Books transport us to faraway fantasies and magical lands. They can also serve as travel guides to their settings. Here, 14 spring trips inspired by books, movies, and music.
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Every spring, the prairie blooms in tiny Walnut Grove—blooms with girls in calico dresses and bonnets. Their moms, and sometimes really game dads, bring them to retrace the steps of Laura Ingalls Wilder and her family. On the off-chance you haven’t read Wilder’s Little House on the Prairie series or seen the ’70s-era television series—and yet are still reading this—Walnut Grove is where the Ingalls family lived in a dugout house on the banks of Plum Creek, just outside town.
Where to go
Drive Route 14, also known as Laura Ingalls Wilder Memorial Highway, from Mankato to Walnut Grove and use your imagination. You’ll get a sense of how daunting it was for pioneers to travel west across the treeless prairie, much less live here—hence houses made of sod. Few traces of the Ingalls family remain. There’s a good museum in Walnut Grove with replica buildings and objects from the Ingalls’ era, plus a large gift shop in which obsessive fans could easily drop a paycheck. But to really submerse yourself in the experience, go outside. A short walk gets you to the site of the family dugout on Plum Creek (the actual structure, about the size of a king mattress, caved in long ago). To get a feel for what this primitive lifestyle was like, visit the Sod House on the Prairie, a series of newly built sod structures in nearby Sanborn. Or wander into the grasslands adjoining the creek, where Laura, known as “half-pint” in the books, would get lost in grass so tall she’d have to call Pa to be rescued.
On the Banks of Plum Creek by Laura Ingalls Wilder. Also check out The Wilder Life by Wendy McClure, in which the cheeky Little House devotee attempts to create “Laura World” by making Vanity Cakes and Long Winter bread, churning butter, and traveling to Laura sites across the Midwest, with unpredictably charming and insightful results.
In Walnut Grove, the Laura Ingalls Wilder Museum and Ingalls Dugout Site, about a mile north of town (330 Eighth St., walnutgrove.org). In Sanborn, Sod House on the Prairie (12598 Magnolia Ave., sodhouse.org). The soddies were built by Stan McCone with antique tools. McClure calls the largest one “the Cadillac Escalade of sod houses”—it would’ve been a mansion to the Ingalls family.
Pack a picnic and eat at the dugout site next to Plum Creek, or grab a burger at Nellie’s Café in town (550 U.S. 14, 507-859-2384).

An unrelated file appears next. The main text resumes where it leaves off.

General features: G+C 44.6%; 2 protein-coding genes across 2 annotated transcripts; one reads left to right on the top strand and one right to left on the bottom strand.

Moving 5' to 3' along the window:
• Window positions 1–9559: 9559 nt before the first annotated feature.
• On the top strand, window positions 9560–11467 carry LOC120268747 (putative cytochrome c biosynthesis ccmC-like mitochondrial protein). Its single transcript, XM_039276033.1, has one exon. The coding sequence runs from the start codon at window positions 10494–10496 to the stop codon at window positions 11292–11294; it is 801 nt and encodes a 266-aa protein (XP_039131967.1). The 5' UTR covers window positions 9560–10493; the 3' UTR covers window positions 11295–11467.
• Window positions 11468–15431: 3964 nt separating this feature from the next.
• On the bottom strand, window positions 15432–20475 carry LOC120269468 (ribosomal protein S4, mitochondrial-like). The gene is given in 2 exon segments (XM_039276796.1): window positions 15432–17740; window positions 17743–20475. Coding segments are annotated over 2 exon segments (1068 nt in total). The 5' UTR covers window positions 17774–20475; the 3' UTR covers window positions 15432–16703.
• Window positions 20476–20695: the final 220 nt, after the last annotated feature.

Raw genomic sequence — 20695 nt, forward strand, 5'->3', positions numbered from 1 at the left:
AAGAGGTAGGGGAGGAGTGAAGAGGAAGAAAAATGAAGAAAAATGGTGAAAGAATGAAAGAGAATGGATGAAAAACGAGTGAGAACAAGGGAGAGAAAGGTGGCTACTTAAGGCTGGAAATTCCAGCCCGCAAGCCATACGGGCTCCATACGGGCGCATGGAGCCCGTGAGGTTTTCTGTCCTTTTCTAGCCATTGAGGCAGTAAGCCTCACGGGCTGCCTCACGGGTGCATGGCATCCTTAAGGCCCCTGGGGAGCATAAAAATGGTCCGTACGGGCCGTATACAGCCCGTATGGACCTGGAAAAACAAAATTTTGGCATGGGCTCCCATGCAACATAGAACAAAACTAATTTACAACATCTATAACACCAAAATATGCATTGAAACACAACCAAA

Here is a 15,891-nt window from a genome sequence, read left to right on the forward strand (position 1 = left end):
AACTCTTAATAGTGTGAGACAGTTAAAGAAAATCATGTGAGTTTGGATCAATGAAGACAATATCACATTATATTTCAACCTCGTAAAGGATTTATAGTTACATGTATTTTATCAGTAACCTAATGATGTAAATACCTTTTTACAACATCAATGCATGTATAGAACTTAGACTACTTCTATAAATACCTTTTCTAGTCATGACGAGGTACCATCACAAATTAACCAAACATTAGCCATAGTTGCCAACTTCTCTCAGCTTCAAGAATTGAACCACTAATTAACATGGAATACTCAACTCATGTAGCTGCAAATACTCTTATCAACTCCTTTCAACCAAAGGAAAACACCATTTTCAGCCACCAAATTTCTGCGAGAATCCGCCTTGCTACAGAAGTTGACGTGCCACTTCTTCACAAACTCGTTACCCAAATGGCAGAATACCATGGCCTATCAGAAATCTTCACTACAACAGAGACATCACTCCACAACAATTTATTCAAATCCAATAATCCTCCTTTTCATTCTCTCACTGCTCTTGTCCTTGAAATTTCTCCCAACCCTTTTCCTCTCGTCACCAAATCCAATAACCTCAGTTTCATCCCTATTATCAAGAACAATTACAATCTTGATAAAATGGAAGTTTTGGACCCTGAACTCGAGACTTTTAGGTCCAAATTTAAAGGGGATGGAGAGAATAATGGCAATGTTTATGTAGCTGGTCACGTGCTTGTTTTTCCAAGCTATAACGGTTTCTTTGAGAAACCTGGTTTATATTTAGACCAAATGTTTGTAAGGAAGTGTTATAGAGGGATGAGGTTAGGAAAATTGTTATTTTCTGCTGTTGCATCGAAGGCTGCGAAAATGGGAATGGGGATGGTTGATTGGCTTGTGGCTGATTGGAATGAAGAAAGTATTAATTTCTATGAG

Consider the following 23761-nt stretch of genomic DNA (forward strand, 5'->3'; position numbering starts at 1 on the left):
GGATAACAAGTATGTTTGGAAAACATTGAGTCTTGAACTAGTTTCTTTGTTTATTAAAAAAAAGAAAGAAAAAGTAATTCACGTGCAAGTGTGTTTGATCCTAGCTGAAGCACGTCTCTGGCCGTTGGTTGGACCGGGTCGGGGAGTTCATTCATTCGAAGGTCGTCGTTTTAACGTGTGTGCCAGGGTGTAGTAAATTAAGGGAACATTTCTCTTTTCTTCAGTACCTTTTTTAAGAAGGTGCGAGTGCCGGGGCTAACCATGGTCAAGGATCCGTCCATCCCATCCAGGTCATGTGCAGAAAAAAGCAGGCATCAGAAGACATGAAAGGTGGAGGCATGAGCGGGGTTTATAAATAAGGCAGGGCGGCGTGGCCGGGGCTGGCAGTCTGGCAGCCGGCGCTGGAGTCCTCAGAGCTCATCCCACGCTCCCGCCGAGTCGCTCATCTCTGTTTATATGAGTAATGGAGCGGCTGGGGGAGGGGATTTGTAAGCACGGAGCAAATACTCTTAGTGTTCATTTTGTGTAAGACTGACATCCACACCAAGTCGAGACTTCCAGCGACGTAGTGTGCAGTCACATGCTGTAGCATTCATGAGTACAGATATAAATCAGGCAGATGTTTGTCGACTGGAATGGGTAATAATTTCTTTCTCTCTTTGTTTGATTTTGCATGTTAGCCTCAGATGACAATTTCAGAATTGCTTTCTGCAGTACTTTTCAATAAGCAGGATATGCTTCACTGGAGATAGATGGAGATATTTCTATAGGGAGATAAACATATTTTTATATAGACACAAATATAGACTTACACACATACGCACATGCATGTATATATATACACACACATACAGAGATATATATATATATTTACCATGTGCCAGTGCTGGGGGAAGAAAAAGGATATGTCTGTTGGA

Lodging in these parts is as scarce as prairie chickens in a blizzard, especially during the Wilder Pageant (July 12-13, 19-20, 26-27). So make it a day trip, camp, find a motel in New Ulm, or keep moving west—to the Dakotas—as the Ingallses did. For prairie aficionados, combine this itinerary with the one to Blue Mound State Park, outlined below, and include a stop at Pipestone National Monument. The monument (a park, not a statue) offers a unique insight into the Native Americans who were living on the prairie when Laura arrived. Natives still live there today and quarry the area’s red stone, as they have since at least 1200, to make peace pipes (nps.gov/pipe/index.htm).
WANDA GÁG’S HIDEOUT
As he lay dying, Anton Gág made an odd request of his eldest daughter: to keep pursuing art, even as she supported her six siblings and mother. Wanda honored that wish 20 years later when she published Millions of Cats, the first modern picture book and still a hit with kids today.
➻ Where to go
The Gág house in New Ulm is interesting enough—its skylights, turrets, and attic-level studio reflect the family’s artistic flair. But the real draw comes from within: the house doubles as an exhibition space, featuring everything from displays on the U.S.-Dakota War of 1862 to paintings by Flavia Gág, the baby of the family. September marks the 85th anniversary of Millions of Cats, so expect something big (226 N. Washington St., wandagaghouse.org).
➻ Where to stay
New Ulm has a good amount of B&Bs and hotels to choose from, but the best of the bunch is Bingham Hall. There, plush robes, fine breakfasts, and handsome rooms are second only to the generous hospitality of the innkeepers (500 S. German St., bingham-hall.com).
FREDERICK MANFRED’S SIOUXLAND
In southwestern Minnesota, peering over the prairie from his six-foot-nine vantage, Frederick Manfred wrote 24 novels set in what he called Siouxland. Lord Grizzly was a finalist for the 1954 National Book Award. Scarlet Plume, a fictional recounting of the U.S.-Dakota War, is the Manfred novel most closely associated with the area.
➻ Where to go
Manfred’s estate is now the interpretative center in Blue Mound State Park, overlooking buffalo-dotted grasslands. From quartzite ridges, you can see into South Dakota and Iowa. Freya Manfred’s Frederick Manfred: A Daughter Remembers, from 1999, is a poignant guide. Of the old house, she says, “The entire northern wall of the house was a low cliff of pink and purple Sioux quartzite. Sometimes small amounts of groundwater seeped out of it, and bull snakes found their way down its craggy face.”
➻ Where to stay
Camp in the park for the prairie experience. You can even stay in a tepee that sleeps six (dnr.state.mn.us/state_parks/blue_mounds).